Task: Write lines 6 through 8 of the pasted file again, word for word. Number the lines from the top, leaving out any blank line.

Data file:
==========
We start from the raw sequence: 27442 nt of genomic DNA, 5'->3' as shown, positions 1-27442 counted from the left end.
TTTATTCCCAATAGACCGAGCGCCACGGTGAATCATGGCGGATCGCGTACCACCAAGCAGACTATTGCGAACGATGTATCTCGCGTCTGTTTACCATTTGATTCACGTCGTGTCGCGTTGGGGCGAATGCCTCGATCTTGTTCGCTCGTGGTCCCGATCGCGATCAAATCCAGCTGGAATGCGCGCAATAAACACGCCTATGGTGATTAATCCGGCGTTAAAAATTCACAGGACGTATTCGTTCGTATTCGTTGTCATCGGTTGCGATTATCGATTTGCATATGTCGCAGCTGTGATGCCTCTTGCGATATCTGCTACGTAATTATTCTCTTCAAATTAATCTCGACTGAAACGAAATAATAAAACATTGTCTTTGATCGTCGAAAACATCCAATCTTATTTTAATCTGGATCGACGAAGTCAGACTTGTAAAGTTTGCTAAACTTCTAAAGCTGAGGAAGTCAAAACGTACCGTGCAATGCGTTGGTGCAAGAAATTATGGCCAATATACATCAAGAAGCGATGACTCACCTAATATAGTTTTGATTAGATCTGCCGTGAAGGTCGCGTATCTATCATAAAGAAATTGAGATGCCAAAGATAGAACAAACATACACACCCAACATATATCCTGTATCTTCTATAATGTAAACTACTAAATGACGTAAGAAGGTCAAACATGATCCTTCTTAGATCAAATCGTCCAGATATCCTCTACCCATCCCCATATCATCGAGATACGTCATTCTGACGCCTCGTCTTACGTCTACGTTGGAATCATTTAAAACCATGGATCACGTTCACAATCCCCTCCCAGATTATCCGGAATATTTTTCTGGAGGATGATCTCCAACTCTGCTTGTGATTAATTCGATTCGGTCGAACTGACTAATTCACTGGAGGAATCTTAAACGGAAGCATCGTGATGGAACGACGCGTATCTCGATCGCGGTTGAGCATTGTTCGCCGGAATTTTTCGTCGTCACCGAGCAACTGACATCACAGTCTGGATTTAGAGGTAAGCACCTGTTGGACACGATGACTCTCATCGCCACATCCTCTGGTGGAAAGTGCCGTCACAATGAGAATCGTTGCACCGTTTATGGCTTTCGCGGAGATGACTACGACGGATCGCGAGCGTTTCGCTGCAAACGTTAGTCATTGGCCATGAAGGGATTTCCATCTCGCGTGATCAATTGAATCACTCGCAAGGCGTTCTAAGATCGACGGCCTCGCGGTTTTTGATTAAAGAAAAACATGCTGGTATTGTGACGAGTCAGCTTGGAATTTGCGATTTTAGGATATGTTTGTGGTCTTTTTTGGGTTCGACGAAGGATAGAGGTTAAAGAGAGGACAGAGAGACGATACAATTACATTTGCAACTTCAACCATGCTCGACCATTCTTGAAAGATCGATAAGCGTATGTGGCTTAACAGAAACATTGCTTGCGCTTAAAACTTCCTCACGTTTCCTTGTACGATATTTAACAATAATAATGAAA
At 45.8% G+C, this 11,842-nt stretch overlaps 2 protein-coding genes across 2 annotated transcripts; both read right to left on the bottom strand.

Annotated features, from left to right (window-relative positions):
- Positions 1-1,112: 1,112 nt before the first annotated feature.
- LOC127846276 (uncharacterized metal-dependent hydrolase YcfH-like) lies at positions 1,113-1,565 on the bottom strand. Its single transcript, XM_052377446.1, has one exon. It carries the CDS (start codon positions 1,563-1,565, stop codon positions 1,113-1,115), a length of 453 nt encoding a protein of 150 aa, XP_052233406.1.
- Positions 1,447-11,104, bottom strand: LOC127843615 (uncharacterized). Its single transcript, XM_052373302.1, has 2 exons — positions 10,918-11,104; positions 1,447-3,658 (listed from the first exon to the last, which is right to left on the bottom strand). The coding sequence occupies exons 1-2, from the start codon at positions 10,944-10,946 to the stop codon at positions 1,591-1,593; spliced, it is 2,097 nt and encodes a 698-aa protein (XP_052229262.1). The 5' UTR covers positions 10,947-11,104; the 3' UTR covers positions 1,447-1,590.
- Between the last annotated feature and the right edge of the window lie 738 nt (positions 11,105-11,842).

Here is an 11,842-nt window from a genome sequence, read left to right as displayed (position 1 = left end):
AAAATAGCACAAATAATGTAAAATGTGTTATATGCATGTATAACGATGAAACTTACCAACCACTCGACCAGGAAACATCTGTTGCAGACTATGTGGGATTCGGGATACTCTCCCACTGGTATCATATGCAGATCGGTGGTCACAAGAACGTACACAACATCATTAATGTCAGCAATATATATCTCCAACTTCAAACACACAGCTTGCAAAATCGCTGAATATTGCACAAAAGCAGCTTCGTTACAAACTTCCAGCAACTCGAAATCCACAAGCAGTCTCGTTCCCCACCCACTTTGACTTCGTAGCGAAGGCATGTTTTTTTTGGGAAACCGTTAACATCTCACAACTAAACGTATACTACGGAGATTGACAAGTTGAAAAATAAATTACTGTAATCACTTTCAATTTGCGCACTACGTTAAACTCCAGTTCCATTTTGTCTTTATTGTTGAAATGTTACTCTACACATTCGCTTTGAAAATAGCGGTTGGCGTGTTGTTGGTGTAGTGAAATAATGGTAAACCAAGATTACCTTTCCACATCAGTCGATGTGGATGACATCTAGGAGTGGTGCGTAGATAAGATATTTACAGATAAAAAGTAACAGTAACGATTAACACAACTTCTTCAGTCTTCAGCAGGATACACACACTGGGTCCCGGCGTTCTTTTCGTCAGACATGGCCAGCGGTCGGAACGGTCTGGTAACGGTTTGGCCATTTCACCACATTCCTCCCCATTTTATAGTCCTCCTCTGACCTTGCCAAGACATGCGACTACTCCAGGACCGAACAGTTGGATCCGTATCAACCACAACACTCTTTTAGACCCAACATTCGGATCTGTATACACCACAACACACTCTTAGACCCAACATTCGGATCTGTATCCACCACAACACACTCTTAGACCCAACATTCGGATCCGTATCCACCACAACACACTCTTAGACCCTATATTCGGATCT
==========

- LOC127846276 (uncharacterized metal-dependent hydrolase YcfH-like) lies at positions 1,113-1,565 on the bottom strand. Its single transcript, XM_052377446.1, has one exon. It carries the CDS (start codon positions 1,563-1,565, stop codon positions 1,113-1,115), a length of 453 nt encoding a protein of 150 aa, XP_052233406.1.
- Positions 1,447-11,104, bottom strand: LOC127843615 (uncharacterized). Its single transcript, XM_052373302.1, has 2 exons — positions 10,918-11,104; positions 1,447-3,658 (listed from the first exon to the last, which is right to left on the bottom strand). The coding sequence occupies exons 1-2, from the start codon at positions 10,944-10,946 to the stop codon at positions 1,591-1,593; spliced, it is 2,097 nt and encodes a 698-aa protein (XP_052229262.1). The 5' UTR covers positions 10,947-11,104; the 3' UTR covers positions 1,447-1,590.
- Between the last annotated feature and the right edge of the window lie 738 nt (positions 11,105-11,842).